How to Become a Journalist
Before we directly look at how to become a journalist, a quick history lesson…In the period following Watergate, roughly 82% of the young people in the world decided to become investigative journalists in the hopes of becoming the next Woodward & Bernstein (perhaps a slight exaggeration). The glamorous appeal of sitting in a cubicle in the newsroom of a major metropolitan paper at 2 AM, sporting a short sleeve, white dress shirt and drinking cup after cup of Maxwell House, all while bringing down “the powers that be” was simply too much to resist.
Fast forward forty years, and the career of a journalist is almost unrecognizable from its previous form. Pure print journalism has given way in favor of web-based reporting, independently-run blogs, podcasts, tweets, and the technologically-oriented like. The media is no longer an exclusive club controlled by a handful of newspaper publishers and the owners of the major broadcasting networks. The gatekeepers that used to stand guard and make entering this field and reaching an audience have been overrun by New Media advances. While many lament the fall of traditional journalism, the seismic shift of the last two decades has created a field where anyone with an area of expertise and a unique voice can find an audience—a development not without its career advantages.
Journalism versus Broadcast Journalism
The line between these two fields has faded faster than most newspapers circulation counts. In 2022, print reporters are often asked to create video content to accompany articles. They must seek out media appearances to promote their publication. Lastly, they are to snare as many Twitter, Facebook, and Google Plus followers as they possibly can.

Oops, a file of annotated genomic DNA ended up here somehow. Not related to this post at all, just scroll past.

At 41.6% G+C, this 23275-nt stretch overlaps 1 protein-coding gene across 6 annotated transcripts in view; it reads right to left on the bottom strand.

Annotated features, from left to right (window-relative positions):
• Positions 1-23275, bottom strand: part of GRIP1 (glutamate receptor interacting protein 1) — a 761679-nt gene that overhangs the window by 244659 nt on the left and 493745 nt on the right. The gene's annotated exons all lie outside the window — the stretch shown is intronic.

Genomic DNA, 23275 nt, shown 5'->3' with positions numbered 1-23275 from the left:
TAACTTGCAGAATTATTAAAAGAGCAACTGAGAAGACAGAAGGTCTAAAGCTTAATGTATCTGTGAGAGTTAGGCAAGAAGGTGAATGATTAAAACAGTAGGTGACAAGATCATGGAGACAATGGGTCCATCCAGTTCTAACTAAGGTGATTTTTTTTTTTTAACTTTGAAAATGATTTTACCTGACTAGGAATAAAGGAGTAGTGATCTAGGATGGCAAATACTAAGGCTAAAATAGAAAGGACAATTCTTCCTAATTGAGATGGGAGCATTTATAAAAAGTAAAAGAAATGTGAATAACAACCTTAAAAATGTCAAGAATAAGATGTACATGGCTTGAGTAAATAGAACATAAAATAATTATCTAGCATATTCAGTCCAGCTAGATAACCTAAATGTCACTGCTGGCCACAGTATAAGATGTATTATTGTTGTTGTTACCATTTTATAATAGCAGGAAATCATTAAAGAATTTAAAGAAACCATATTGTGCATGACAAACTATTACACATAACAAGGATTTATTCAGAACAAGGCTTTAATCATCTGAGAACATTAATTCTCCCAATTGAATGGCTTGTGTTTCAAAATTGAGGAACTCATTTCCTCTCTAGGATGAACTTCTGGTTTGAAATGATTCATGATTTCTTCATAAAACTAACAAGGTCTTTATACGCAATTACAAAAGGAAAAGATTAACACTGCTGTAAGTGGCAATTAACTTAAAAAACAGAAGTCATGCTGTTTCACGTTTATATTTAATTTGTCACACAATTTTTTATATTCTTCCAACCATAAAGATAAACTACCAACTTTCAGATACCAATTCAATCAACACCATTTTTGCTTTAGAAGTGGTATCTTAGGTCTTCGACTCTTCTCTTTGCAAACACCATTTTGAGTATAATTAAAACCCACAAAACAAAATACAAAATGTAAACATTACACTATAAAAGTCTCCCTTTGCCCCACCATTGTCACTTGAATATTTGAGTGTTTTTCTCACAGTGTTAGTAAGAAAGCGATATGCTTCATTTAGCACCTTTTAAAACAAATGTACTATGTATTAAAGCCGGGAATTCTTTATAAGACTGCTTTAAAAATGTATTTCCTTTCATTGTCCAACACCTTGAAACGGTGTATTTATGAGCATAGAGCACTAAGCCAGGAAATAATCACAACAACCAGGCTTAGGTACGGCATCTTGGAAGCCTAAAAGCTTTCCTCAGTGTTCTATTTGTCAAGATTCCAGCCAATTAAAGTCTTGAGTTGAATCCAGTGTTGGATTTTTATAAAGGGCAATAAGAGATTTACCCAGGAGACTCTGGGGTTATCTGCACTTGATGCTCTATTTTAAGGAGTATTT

To accommodate an ever-changing industry, many institutions, including the University of Georgia, Boston College and the University of Missouri now offer students a bevy of concentration options under the general umbrella of “journalism,” such as community journalism, entrepreneurial journalism, visual journalism, magazine journalism, health and science journalism, and so on.
Of course, students who want to work exclusively in television news still typically major in broadcast journalism where they learn the ins and outs of the industry, both in front of and behind the camera.
Does Going to a Prestigious Undergraduate School Help?
Journalism is a field built on what you are able to produce. A state college grad who writes beautifully and knows how to tap sources and produce engaging content will never take a backseat to an Ivy Leaguer whose reporting is mediocre.
On the other hand, attending a school with an elite journalism school can help with landing an internship and networking if your aim is to work at a major newspaper, magazine, website, or television market. Schools with notable communications/journalism programs such as Syracuse, UNC, Northwestern, and Columbia can provide grads with huge alumni networking bases and therefore premier internship and entry-level job opportunities. Thus, it should come as no surprise that each of these institutions is featured on our “Top Feeders” list revealing which schools produce the highest percentage of graduates landing jobs at top news outlets.